Environmental temperature and human epigenetic modifications: A systematic review

Rongbin Xu, Shuai Li, Shuaijun Guo, Qi Zhao, Michael J. Abramson, Shanshan Li, Yuming Guo

Research output: Contribution to journalReview ArticleResearchpeer-review

Abstract

The knowledge about the effects of environmental temperature on human epigenome is a potential key to understand the health impacts of temperature and to guide acclimation under climate change. We performed a systematic review on the epidemiological studies that have evaluated the association between environmental temperature and human epigenetic modifications. We identified seven original articles on this topic published between 2009 and 2019, including six cohort studies and one cross-sectional study. They focused on DNA methylation in elderly people (blood sample) or infants (placenta sample), with sample size ranging from 306 to 1798. These studies were conducted in relatively low temperature setting (median/mean temperature: 0.8–13 °C), and linear models were used to evaluate temperature-DNA methylation association over short period (≤28 days). It has been reported that short-term ambient temperature could affect global human DNA methylation. A total of 15 candidate genes (ICAM-1, CRAT, F3, TLR-2, iNOS, ZKSCAN4, ZNF227, ZNF595, ZNF597, ZNF668, CACNA1H, AIRE, MYEOV2, NKX1-2 and CCDC15) with methylation status associated with ambient temperature have been identified. DNA methylation on ZKSCAN4, ICAM-1 partly mediated the effect of short-term cold temperature on high blood pressure and ICAM-1 protein (related to cardiovascular events), respectively. In summary, epidemiological evidence about the impacts of environment temperature on human epigenetics remains scarce and limited to short-term linear effect of cold temperature on DNA methylation in elderly people and infants. More studies are needed to broaden our understanding of temperature related epigenetic changes, especially under a changing climate.

Original languageEnglish
Article number113840
Number of pages14
JournalEnvironmental Pollution
Volume259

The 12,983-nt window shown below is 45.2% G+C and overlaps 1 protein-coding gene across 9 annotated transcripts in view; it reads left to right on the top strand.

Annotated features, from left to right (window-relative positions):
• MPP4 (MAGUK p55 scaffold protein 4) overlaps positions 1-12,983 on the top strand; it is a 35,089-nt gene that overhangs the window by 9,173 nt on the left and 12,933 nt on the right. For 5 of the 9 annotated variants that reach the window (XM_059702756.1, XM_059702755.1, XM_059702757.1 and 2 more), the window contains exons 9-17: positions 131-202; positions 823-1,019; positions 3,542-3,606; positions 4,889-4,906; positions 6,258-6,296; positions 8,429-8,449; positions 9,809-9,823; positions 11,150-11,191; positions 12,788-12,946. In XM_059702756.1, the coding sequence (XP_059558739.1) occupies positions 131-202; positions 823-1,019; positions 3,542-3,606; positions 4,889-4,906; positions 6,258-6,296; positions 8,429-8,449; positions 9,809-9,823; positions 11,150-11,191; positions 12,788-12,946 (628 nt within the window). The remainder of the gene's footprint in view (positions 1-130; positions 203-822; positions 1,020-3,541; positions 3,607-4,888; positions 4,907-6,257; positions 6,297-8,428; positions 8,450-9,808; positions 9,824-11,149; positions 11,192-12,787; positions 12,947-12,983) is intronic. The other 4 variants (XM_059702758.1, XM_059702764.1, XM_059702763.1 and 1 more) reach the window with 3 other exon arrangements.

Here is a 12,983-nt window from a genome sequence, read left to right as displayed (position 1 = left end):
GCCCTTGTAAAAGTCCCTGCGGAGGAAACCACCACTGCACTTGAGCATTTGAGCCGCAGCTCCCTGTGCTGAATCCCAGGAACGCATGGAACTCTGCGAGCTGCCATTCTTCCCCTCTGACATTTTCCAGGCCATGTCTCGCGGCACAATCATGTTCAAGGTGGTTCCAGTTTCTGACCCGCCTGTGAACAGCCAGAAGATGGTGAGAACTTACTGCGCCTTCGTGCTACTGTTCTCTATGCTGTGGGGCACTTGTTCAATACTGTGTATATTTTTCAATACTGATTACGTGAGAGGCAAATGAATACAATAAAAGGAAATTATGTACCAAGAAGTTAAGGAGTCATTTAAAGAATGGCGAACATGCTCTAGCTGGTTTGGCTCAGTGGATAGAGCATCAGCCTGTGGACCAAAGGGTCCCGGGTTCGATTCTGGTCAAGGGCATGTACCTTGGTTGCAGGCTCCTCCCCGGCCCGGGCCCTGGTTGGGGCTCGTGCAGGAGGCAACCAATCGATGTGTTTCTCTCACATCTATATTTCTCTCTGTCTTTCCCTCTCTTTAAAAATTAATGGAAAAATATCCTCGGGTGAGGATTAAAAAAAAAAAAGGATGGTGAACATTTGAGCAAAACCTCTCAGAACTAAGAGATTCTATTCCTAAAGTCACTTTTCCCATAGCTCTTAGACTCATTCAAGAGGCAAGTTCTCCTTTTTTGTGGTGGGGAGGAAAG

DOIs
Publication statusPublished - 1 Apr 2020

Keywords

  • Climate change
  • Epidemiology
  • Epigenetics
  • Systematic review
  • Temperature

Cite this

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title = "Environmental temperature and human epigenetic modifications: A systematic review",
abstract = "The knowledge about the effects of environmental temperature on human epigenome is a potential key to understand the health impacts of temperature and to guide acclimation under climate change. We performed a systematic review on the epidemiological studies that have evaluated the association between environmental temperature and human epigenetic modifications. We identified seven original articles on this topic published between 2009 and 2019, including six cohort studies and one cross-sectional study. They focused on DNA methylation in elderly people (blood sample) or infants (placenta sample), with sample size ranging from 306 to 1798. These studies were conducted in relatively low temperature setting (median/mean temperature: 0.8–13 °C), and linear models were used to evaluate temperature-DNA methylation association over short period (≤28 days). It has been reported that short-term ambient temperature could affect global human DNA methylation. A total of 15 candidate genes (ICAM-1, CRAT, F3, TLR-2, iNOS, ZKSCAN4, ZNF227, ZNF595, ZNF597, ZNF668, CACNA1H, AIRE, MYEOV2, NKX1-2 and CCDC15) with methylation status associated with ambient temperature have been identified. DNA methylation on ZKSCAN4, ICAM-1 partly mediated the effect of short-term cold temperature on high blood pressure and ICAM-1 protein (related to cardiovascular events), respectively. In summary, epidemiological evidence about the impacts of environment temperature on human epigenetics remains scarce and limited to short-term linear effect of cold temperature on DNA methylation in elderly people and infants. More studies are needed to broaden our understanding of temperature related epigenetic changes, especially under a changing climate.",
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Environmental temperature and human epigenetic modifications : A systematic review. / Xu, Rongbin; Li, Shuai; Guo, Shuaijun; Zhao, Qi; Abramson, Michael J.; Li, Shanshan; Guo, Yuming.